Technology has been changing libraries for as long as baby boomers have been in the workforce, or longer, if you consider that typewriters supplanted “library hand.” The internet increased the complexity and diversity of this change, enabling librarians—or anyone, really—to access information in more formats and in more ways. Effective use of these new means of accessing information requires new skills on the part of librarians and library users so that they can become effective information guides and consumers.
What is a mashup anyway? And why would you want one? These questions are addressed in More Library Mashups: Exploring New Ways to Deliver Library Data, edited by Nicole C. Engard. The first question is best answered by an example: the s’more of campfire fame. It is the merging of distinctly different foods into a new one. Applied to information sources, mashups are s’mores that enable their creator to pull content from disparate sources to create a new resource. The 21 chapters in this guide cover the basics: mashups for library websites, visualizing data with mashups, using them for value-added services, and mashing up catalog data.
Indexed. Information Today, 2015. 376 p. $45. 978-1-57387-498-4
Web developers must consider the user experience (UX) when planning a new website. Aaron Schmidt and Amanda Etches apply the principles of UX to other aspects of library functions in Useful, Usable, Desirable: Applying User Experience Design to Your Library. They demonstrate how UX principles can be applied to the parking lot, the library card, signage, online reference, classes, and other touchpoints of the user’s interaction with the library beyond the website. They present techniques for researching user behavior and tips for incorporating the results into UX improvements throughout the library.
Indexed. ALA Editions, 2014. 216 p. $65. 978-0-8389-1226-3
Going Beyond Google Again: Strategies for Using and Teaching the Invisible Web, by Jane Devine and Francine Egger-Sider, probes how students can learn to use the deep or invisible web. The authors posit that limited search skills of users may render web content inaccessible, a deficiency that might be overcome through teaching new information-seeking behaviors. They include results of a survey about teaching methods and coverage for specialized Internet search tools, databases, and social networking sites.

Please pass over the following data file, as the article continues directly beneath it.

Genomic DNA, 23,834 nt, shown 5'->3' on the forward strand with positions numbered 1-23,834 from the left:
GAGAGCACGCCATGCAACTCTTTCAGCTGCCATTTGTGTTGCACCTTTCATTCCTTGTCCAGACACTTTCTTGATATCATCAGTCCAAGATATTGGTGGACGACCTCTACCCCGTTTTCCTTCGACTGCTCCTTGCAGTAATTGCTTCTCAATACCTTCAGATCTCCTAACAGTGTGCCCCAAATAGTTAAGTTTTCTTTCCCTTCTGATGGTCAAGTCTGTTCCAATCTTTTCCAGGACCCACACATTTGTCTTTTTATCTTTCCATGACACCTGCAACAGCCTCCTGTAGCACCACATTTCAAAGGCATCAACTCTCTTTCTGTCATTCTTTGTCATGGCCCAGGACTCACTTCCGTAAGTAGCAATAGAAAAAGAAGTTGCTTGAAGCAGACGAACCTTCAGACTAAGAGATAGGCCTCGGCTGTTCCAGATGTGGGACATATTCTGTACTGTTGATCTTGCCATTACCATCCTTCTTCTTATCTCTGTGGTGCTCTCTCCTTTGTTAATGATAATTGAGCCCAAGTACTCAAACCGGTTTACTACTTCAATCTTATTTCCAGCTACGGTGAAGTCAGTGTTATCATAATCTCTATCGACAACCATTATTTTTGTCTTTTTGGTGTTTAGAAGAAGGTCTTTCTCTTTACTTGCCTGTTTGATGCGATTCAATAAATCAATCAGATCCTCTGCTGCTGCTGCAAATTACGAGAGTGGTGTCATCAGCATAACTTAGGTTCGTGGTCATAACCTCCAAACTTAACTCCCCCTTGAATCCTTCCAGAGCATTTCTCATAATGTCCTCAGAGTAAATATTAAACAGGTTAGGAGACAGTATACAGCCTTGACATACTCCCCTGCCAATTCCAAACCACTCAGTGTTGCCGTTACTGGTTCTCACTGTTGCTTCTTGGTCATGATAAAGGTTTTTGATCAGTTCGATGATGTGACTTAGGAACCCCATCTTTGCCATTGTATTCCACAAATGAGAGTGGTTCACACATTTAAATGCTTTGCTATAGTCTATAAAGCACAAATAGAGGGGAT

Indexed. Neal-Schuman, 2014. 192 p. $72. 978-1-55570-898-6 (Also available as an ebook.)
Teaching how to extract information from the invisible web is one area librarians may work on with patrons. More mundane internet uses, such as for shopping, Facebook, and dating sites, may also lead people to the library. And they may be the topics for computer instruction classes. Teaching Social Media: The Can-Do Guide, by Liz Kirchhoff, and Teaching Internet Basics: The Can-Do Guide, by Joel A. Nichols, offer tips for designing classes on these topics. The expected after-class competencies, preparation, key concepts to be conveyed, a workshop plan, and hands-on activities are listed for each.
Indexed. Libraries Unlimited, 2014. 121 p. $45. 978-1-61069-556-5 (Also available as an ebook.)
Indexed. Libraries Unlimited, 2014. 140 p. $45. 978-1-61069-741-5 (Also available as an ebook.)
Helping patrons learn to use technology is just one teaching opportunity. The myriad reasons people visit libraries—job hunting, research papers, accessing government resources, small business start-up, crafting ideas—present teachable moments. While librarians may be skilled in the reference interview, information organization, and information sources, they may not have knowledge of pedagogy, or simply put: how to teach. Beverley E. Crane’s How to Teach: A Practical Guide for Librarians fills that gap. Starting with defining learning and moving through various types of instruction—face-to-face, online, asynchronous—Crane presents the principles underlying the instructional techniques. Includes evaluation checklists, lesson plan templates, and rubrics.
Indexed. Rowman & Littlefield, 2013. 198 p. $65. 978-0-8108-9105-0. (Also available as an e-book.)